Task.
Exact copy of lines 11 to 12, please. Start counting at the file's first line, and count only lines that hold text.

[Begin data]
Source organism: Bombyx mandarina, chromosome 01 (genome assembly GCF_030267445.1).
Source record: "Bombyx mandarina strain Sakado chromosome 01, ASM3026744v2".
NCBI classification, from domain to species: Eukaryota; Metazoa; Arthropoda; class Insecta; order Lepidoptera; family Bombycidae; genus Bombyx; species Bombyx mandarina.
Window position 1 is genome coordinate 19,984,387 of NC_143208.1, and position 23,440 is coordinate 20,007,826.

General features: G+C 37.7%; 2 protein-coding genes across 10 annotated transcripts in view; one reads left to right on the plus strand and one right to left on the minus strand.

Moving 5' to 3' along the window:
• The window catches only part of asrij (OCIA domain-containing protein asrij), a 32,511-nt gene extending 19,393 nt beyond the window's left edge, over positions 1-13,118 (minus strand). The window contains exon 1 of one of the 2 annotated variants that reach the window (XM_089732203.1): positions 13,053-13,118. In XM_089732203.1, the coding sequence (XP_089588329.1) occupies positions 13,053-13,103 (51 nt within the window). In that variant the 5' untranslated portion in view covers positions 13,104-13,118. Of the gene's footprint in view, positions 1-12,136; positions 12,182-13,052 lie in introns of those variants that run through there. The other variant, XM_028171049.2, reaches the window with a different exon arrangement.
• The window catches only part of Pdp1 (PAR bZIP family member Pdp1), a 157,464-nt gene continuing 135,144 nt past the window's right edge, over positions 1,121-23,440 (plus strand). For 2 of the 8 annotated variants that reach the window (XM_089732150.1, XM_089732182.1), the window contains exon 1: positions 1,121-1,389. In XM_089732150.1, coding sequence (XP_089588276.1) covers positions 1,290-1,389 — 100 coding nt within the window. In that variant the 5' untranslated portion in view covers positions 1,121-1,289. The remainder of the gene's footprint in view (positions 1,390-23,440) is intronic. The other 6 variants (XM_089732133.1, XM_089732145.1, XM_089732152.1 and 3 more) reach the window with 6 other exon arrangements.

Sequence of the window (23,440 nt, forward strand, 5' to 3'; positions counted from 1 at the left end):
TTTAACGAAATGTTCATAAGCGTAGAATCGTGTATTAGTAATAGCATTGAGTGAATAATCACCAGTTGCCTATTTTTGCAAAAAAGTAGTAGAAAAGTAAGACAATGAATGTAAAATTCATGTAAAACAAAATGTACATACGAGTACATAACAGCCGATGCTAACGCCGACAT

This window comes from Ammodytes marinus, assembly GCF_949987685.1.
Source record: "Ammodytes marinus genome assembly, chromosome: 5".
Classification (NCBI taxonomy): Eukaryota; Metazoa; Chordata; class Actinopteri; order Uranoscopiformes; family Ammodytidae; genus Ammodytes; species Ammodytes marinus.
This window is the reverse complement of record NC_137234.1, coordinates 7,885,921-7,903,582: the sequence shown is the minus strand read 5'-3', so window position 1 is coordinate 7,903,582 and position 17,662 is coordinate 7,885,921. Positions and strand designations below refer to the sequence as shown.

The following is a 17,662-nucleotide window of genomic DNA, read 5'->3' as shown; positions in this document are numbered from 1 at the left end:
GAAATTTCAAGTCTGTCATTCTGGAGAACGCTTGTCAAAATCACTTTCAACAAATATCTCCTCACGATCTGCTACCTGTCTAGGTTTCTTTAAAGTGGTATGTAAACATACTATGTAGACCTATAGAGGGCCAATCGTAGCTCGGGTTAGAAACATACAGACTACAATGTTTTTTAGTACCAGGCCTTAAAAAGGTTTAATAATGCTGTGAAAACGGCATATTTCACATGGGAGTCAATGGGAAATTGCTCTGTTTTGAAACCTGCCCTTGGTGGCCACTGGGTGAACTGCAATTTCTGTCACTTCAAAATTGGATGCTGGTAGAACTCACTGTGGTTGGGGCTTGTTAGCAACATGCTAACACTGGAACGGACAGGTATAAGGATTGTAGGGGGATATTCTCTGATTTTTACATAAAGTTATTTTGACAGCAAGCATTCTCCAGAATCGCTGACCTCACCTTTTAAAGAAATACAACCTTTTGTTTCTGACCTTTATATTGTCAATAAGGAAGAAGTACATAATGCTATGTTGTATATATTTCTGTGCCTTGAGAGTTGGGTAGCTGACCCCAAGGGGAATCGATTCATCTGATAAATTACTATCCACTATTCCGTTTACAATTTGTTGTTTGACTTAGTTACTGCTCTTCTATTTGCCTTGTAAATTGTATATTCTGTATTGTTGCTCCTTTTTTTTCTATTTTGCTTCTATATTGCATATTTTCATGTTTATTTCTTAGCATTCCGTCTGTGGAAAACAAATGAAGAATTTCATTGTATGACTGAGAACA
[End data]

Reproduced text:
This window comes from Ammodytes marinus, assembly GCF_949987685.1.
Source record: "Ammodytes marinus genome assembly, chromosome: 5".